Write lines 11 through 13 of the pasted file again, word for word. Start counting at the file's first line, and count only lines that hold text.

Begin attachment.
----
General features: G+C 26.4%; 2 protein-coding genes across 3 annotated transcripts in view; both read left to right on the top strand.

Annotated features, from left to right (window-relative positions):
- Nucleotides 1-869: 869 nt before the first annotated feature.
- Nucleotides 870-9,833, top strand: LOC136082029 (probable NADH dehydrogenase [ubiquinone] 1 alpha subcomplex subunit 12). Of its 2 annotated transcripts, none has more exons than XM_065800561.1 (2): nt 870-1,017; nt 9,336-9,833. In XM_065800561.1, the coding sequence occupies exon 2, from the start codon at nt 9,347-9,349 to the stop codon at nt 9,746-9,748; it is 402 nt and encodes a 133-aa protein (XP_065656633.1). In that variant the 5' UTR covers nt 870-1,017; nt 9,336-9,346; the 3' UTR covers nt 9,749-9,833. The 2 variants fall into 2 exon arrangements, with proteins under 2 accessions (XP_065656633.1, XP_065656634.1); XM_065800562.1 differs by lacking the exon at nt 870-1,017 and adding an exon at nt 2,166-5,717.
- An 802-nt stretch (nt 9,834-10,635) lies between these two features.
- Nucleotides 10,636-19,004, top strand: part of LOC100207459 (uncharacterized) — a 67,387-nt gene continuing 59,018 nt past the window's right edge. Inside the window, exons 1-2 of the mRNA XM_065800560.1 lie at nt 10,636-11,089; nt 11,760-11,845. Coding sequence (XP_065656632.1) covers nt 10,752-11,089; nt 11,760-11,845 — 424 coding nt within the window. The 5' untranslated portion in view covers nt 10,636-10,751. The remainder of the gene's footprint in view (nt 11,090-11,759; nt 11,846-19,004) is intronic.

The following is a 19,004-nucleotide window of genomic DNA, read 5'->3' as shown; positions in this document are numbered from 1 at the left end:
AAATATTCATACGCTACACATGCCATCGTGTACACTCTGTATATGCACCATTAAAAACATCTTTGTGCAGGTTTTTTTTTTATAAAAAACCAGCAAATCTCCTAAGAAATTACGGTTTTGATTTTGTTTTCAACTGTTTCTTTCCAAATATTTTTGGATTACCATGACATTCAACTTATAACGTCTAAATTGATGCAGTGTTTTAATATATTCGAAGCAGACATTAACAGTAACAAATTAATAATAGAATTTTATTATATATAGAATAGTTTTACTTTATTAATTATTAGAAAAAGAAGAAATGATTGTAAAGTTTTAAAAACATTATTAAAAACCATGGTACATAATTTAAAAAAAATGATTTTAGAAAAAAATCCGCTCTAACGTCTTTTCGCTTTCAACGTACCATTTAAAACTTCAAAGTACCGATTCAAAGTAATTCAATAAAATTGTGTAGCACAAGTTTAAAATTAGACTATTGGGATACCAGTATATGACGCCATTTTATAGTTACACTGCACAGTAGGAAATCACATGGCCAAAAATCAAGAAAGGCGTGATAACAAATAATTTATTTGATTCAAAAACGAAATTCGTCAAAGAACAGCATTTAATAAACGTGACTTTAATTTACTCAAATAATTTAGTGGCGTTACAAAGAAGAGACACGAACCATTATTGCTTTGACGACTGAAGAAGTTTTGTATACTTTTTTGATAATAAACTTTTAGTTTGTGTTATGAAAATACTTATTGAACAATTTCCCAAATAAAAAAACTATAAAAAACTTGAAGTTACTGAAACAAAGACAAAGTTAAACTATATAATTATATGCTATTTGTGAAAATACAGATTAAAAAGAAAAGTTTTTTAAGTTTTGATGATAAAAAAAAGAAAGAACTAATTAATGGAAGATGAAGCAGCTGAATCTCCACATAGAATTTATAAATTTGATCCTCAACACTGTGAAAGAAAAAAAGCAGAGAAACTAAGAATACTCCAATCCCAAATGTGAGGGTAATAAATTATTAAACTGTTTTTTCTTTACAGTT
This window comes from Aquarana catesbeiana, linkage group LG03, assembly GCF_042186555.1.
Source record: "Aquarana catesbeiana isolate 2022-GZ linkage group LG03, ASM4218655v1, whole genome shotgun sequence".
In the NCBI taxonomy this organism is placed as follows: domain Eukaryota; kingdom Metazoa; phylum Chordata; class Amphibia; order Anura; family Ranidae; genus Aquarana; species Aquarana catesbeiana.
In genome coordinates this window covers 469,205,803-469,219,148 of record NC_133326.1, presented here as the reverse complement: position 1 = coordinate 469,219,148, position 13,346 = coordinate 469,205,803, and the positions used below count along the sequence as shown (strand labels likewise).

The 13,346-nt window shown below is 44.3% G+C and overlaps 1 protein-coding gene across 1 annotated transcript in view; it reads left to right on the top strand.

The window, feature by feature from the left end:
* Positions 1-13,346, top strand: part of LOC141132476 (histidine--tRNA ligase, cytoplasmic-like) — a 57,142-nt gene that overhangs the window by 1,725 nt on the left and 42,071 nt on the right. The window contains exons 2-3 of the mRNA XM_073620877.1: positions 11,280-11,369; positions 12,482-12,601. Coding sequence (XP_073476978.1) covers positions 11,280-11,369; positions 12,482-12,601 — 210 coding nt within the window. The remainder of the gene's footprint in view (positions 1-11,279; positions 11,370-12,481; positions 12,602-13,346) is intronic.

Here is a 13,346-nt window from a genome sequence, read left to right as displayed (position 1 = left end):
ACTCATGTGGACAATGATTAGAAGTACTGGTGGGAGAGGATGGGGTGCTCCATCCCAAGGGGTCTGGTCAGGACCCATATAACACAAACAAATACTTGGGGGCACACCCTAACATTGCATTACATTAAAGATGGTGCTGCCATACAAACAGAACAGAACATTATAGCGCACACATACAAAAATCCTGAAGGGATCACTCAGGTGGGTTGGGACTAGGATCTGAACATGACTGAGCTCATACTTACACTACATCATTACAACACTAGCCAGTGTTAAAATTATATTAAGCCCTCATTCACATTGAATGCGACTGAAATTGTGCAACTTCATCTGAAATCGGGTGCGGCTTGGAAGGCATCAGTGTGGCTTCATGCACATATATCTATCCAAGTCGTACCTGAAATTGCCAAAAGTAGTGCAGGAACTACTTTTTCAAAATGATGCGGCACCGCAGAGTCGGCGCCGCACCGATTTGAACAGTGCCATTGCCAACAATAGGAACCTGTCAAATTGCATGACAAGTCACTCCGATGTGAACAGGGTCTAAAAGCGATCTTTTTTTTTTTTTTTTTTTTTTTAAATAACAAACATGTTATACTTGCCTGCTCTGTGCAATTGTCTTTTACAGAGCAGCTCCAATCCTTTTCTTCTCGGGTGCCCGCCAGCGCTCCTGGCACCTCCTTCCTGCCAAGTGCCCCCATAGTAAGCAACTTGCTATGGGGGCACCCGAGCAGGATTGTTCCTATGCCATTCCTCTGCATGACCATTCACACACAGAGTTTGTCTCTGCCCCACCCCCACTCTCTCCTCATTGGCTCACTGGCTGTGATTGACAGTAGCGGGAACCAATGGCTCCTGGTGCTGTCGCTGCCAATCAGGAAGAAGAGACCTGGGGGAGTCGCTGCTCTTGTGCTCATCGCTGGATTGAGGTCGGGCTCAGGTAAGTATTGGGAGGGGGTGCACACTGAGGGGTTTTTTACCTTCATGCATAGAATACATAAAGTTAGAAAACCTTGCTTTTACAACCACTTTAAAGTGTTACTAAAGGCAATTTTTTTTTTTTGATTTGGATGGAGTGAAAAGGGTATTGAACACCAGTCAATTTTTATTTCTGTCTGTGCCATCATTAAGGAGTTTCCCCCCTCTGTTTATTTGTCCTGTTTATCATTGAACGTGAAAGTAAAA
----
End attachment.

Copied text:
In the NCBI taxonomy this organism is placed as follows: domain Eukaryota; kingdom Metazoa; phylum Chordata; class Amphibia; order Anura; family Ranidae; genus Aquarana; species Aquarana catesbeiana.
In genome coordinates this window covers 469,205,803-469,219,148 of record NC_133326.1, presented here as the reverse complement: position 1 = coordinate 469,219,148, position 13,346 = coordinate 469,205,803, and the positions used below count along the sequence as shown (strand labels likewise).

The 13,346-nt window shown below is 44.3% G+C and overlaps 1 protein-coding gene across 1 annotated transcript in view; it reads left to right on the top strand.